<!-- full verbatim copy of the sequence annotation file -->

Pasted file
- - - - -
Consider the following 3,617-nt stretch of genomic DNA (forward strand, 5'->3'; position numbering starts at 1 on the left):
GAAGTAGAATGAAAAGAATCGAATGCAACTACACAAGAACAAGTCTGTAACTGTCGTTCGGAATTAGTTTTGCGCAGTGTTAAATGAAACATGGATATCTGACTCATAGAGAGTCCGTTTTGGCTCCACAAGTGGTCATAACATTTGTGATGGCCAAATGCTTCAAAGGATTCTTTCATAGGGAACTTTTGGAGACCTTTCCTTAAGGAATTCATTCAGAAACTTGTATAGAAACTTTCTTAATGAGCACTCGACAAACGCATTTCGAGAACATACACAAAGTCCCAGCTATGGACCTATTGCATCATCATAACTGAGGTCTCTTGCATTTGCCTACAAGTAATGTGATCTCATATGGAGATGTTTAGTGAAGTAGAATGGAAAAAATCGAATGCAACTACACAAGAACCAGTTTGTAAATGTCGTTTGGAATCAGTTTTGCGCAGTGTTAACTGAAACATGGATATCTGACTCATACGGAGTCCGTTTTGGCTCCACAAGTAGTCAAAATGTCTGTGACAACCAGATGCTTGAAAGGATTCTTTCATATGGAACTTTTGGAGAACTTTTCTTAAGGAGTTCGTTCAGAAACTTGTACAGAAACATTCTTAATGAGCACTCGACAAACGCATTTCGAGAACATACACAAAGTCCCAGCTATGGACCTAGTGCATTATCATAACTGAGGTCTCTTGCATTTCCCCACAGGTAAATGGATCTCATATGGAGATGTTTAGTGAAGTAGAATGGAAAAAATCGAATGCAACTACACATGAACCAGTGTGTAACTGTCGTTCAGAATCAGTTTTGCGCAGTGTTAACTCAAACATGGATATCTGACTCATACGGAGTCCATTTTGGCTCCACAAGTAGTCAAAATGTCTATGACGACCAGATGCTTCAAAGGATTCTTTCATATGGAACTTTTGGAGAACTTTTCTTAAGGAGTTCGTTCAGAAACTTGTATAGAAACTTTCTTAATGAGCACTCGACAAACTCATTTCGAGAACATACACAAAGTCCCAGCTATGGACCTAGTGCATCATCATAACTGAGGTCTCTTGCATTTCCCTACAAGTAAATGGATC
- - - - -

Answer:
Consider the following 3,617-nt stretch of genomic DNA (forward strand, 5'->3'; position numbering starts at 1 on the left):
GAAGTAGAATGAAAAGAATCGAATGCAACTACACAAGAACAAGTCTGTAACTGTCGTTCGGAATTAGTTTTGCGCAGTGTTAAATGAAACATGGATATCTGACTCATAGAGAGTCCGTTTTGGCTCCACAAGTGGTCATAACATTTGTGATGGCCAAATGCTTCAAAGGATTCTTTCATAGGGAACTTTTGGAGACCTTTCCTTAAGGAATTCATTCAGAAACTTGTATAGAAACTTTCTTAATGAGCACTCGACAAACGCATTTCGAGAACATACACAAAGTCCCAGCTATGGACCTATTGCATCATCATAACTGAGGTCTCTTGCATTTGCCTACAAGTAATGTGATCTCATATGGAGATGTTTAGTGAAGTAGAATGGAAAAAATCGAATGCAACTACACAAGAACCAGTTTGTAAATGTCGTTTGGAATCAGTTTTGCGCAGTGTTAACTGAAACATGGATATCTGACTCATACGGAGTCCGTTTTGGCTCCACAAGTAGTCAAAATGTCTGTGACAACCAGATGCTTGAAAGGATTCTTTCATATGGAACTTTTGGAGAACTTTTCTTAAGGAGTTCGTTCAGAAACTTGTACAGAAACATTCTTAATGAGCACTCGACAAACGCATTTCGAGAACATACACAAAGTCCCAGCTATGGACCTAGTGCATTATCATAACTGAGGTCTCTTGCATTTCCCCACAGGTAAATGGATCTCATATGGAGATGTTTAGTGAAGTAGAATGGAAAAAATCGAATGCAACTACACATGAACCAGTGTGTAACTGTCGTTCAGAATCAGTTTTGCGCAGTGTTAACTCAAACATGGATATCTGACTCATACGGAGTCCATTTTGGCTCCACAAGTAGTCAAAATGTCTATGACGACCAGATGCTTCAAAGGATTCTTTCATATGGAACTTTTGGAGAACTTTTCTTAAGGAGTTCGTTCAGAAACTTGTATAGAAACTTTCTTAATGAGCACTCGACAAACTCATTTCGAGAACATACACAAAGTCCCAGCTATGGACCTAGTGCATCATCATAACTGAGGTCTCTTGCATTTCCCTACAAGTAAATGGATC